Most isolated asymptomatic osteochondromas should be left alone. The risk of malignant degeneration is likely less than 0.5%, but it is higher for patients with MHE (2-20%), interval growth or new pain after skeletal maturity are red-flag signs.
Fibrous Cortical Defect (FCD) and Non-Ossifying Fibroma (NOF)
FCD and NOF are benign fibrous-osseous lesions of unknown origin. It is debatable as to whether these are developmental or neoplastic processes. The exact prevalence of these lesions is unknown, but estimates are that they can be found in approximately 20% of all growing children. In approximately 20% of the cases, multiple lesions are found.
The appearance of these lesions on plain radiographs is typical; they are cortical-based, uni or multi-loculated, lytic lesions, extending into the intra-medullar cavity, surrounded by a sharp sclerotic border. While most are diagnosed incidentally, path fractures may occur. FCD are smaller (1 to 2 cm), while NOFS can be large (>4cm).
The natural history is of spontaneous healing (ossification) with skeletal maturity. Therefore, conservative treatment/ observation is usually all it’s needed. Larger lesions, particularly in weight-bearing bones and/or associated to pathologic fractures (acute or stress related) may warrant surgical treatment with curettage and bone grafting. It is important to disrupt the “halo of sclerosis” and access the intramedullary canal to avoid recurrence.
Osteoid Osteoma (OO) and Osteoblastoma (OB)
OO and OB are related lesion, essentially undistinguishable at a histological level. They are rare, benign, bone-forming tumors, with peak incidence in the 2nd
The lesion is a small lytic central nidus, surrounded by significant amount of new bone formation. OO is smaller than <2 cm, while OB is larger. Radiographs will often fail to identify the nidus. Computed tomography (CT) is the gold standard for visualization. Bone scan is sometimes helpful to localize the lesion (particularly for spinal OO). MRI will often miss identifying the nidus due to significant amount of surrounding edema.
OO tend to present with a classic history of nighttime pain (waking up the child from sound sleep) that is readily alleviated with aspirin or NSAIDS. OB symptoms are not as typical nor tend to respond to NSAIDS as quickly. Both lesions are more common in the long bones, but they also have a tendency to involve the posterior elements of the spine and lead to painful atypical scoliosis.
Although OO may burn-out over time, they tend to be quite painful and may last for several years, so the current standard of care for OO is image-guided ablation techniques (radiofrequency, ultrasound, others) which are safe and have very low recurrence rate (<10%). Due to their size, OB are more often treated with formal curettage and grafting, however more recently, image guided ablation with multiple points of insertion has been shown to be successful.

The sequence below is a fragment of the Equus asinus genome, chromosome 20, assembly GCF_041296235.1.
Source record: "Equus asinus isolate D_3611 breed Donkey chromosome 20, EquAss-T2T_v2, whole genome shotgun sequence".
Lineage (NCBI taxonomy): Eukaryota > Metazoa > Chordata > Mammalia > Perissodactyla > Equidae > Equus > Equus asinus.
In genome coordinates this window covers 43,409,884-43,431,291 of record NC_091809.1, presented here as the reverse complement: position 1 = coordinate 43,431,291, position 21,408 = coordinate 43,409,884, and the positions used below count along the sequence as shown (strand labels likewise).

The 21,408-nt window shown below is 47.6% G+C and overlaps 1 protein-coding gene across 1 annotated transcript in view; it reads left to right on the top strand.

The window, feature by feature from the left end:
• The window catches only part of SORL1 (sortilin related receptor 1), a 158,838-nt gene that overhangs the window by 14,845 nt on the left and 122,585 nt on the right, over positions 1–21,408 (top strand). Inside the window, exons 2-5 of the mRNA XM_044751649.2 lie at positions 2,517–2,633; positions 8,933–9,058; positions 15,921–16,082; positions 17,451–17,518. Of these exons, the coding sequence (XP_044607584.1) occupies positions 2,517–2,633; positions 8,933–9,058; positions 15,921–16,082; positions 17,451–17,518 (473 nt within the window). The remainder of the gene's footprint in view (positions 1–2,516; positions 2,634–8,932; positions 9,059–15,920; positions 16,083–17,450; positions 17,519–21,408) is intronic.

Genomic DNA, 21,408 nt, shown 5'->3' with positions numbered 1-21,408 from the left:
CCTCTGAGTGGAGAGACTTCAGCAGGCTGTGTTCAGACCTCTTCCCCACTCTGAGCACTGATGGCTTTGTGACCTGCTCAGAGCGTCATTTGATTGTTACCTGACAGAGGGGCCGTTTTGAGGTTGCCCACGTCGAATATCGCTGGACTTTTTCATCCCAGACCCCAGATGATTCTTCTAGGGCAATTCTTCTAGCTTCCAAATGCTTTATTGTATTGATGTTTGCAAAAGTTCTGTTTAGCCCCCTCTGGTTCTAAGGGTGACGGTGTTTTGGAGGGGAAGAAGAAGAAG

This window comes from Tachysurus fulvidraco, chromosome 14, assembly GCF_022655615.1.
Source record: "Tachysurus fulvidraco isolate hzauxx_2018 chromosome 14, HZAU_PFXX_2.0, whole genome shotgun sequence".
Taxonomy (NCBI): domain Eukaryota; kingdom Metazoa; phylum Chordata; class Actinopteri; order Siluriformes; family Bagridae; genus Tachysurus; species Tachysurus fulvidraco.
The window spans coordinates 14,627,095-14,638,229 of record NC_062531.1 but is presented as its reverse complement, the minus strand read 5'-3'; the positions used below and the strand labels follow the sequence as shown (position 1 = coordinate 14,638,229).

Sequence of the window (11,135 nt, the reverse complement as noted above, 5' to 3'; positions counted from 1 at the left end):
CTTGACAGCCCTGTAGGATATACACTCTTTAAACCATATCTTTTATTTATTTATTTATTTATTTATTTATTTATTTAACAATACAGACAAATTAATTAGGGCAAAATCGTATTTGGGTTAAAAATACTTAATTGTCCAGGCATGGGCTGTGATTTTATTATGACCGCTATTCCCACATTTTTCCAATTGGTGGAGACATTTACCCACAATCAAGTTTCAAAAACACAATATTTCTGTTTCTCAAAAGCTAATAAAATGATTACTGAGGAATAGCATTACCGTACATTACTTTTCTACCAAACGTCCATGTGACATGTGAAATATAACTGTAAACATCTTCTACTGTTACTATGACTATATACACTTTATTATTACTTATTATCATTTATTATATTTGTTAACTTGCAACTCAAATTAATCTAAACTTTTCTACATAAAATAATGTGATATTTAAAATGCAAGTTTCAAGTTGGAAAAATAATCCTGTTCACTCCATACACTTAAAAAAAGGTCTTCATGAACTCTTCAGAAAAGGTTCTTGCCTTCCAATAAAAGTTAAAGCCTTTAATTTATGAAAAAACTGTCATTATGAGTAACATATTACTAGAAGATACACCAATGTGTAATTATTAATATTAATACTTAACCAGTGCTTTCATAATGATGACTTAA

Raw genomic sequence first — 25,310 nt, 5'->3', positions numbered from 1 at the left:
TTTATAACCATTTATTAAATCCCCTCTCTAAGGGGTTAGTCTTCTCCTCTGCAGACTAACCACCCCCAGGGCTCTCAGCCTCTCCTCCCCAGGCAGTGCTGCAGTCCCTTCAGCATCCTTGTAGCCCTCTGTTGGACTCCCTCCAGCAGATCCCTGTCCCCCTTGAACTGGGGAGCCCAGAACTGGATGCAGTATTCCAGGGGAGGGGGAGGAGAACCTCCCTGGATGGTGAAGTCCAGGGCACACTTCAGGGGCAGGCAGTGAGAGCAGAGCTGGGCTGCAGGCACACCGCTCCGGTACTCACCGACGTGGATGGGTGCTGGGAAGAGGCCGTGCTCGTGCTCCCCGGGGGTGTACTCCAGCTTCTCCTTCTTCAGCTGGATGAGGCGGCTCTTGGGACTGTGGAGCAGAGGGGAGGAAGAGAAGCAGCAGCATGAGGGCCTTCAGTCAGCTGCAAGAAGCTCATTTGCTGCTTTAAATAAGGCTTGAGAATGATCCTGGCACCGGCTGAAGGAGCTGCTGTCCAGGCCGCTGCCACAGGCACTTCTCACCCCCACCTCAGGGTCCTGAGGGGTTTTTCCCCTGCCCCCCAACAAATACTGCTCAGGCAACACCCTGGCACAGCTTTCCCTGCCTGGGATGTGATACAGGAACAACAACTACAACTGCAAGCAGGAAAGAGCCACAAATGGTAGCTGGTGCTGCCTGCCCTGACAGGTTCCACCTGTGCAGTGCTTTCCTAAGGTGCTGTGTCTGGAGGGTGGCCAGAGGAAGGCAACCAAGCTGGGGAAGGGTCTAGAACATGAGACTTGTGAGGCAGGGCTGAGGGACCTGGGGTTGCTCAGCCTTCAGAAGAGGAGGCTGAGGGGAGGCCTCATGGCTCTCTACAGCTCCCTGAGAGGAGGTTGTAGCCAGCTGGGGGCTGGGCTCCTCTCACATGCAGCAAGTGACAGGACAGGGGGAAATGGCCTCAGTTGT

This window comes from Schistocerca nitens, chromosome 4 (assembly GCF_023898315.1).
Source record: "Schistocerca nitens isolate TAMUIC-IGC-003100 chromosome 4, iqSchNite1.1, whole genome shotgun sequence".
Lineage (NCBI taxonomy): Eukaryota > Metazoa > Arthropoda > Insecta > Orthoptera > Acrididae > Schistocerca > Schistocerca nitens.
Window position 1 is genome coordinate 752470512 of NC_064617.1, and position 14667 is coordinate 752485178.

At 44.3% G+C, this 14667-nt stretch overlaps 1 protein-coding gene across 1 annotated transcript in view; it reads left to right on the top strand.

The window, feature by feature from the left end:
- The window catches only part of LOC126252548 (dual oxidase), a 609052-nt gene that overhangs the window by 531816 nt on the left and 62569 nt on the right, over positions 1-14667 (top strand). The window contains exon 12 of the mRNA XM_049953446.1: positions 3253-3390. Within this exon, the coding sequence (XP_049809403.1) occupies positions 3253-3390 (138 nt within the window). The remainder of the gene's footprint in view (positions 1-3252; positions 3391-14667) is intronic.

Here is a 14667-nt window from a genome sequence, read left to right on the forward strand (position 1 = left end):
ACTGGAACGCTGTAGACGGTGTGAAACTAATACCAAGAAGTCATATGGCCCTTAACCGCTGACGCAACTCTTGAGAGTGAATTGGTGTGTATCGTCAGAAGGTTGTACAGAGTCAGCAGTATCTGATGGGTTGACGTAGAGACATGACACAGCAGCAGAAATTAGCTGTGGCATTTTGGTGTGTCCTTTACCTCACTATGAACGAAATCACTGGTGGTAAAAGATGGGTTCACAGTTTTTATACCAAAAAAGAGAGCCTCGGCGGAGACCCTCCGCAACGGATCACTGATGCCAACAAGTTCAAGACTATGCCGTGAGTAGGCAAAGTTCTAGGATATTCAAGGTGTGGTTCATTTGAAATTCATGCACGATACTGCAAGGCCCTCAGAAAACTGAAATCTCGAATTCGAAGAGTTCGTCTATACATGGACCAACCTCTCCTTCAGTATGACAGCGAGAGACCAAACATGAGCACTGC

Chondroblastoma or “Codman’s tumor” is a benign, at times locally aggressive tumor that represents approximately 5% of all benign bone tumors. It involves the epiphysis of long bones, while the physis is still open. The majority of patients are in the 2nd
decade, with a 2:1 predilection for boys. The most common locations are around the knee, hip and shoulder.
On imaging this is a well-defined lytic lesion within the epiphysis. At times, a sharp sclerotic margin is visualized, as well as intralesional calcifications. MRI demonstrates significant edema surrounding the lesion. There is a reported 1-2% chance of lung metastasis.
Chondroblastoma causes pain around the joint, often worsening with activities. The non-specific nature of this presentation may lead to delayed diagnosis. The treatment is surgical with curettage +/- adjuvants and bone grafting; a transepiphyseal approach is preferred to avoid disturbing the adjacent physis and articular cartilage.
Enchondroma is the most common benign bone tumor seen in the small tubular bones of the hands and feet, especially in the adult population. Although isolated enchondromas may be seen in the growing child, most of these lesions will present as part of the multiple enchondromatosis complex, or Ollier’s disease. Children tend to have one side of the body more involved than the other and can present with pain, swelling, fracture, and angular deformities1
On radiographs it presents as a well-defined, lytic, intra-medullary lesion leading to cortical thinning, scalloping and expansion. There may be intralesional calcifications in a “popcorn” pattern.
Most isolated lesions will be small and not warrant surgical treatment. Sometimes biopsy is needed for diagnostic confirmation. For large (>3cm) and painful lesions, curettage and bone grafting is recommended. Children with Ollier’s disease may develop angular deformities, limb length discrepancy, pain and also have a higher risk of developing malignant degeneration of the primary lesions.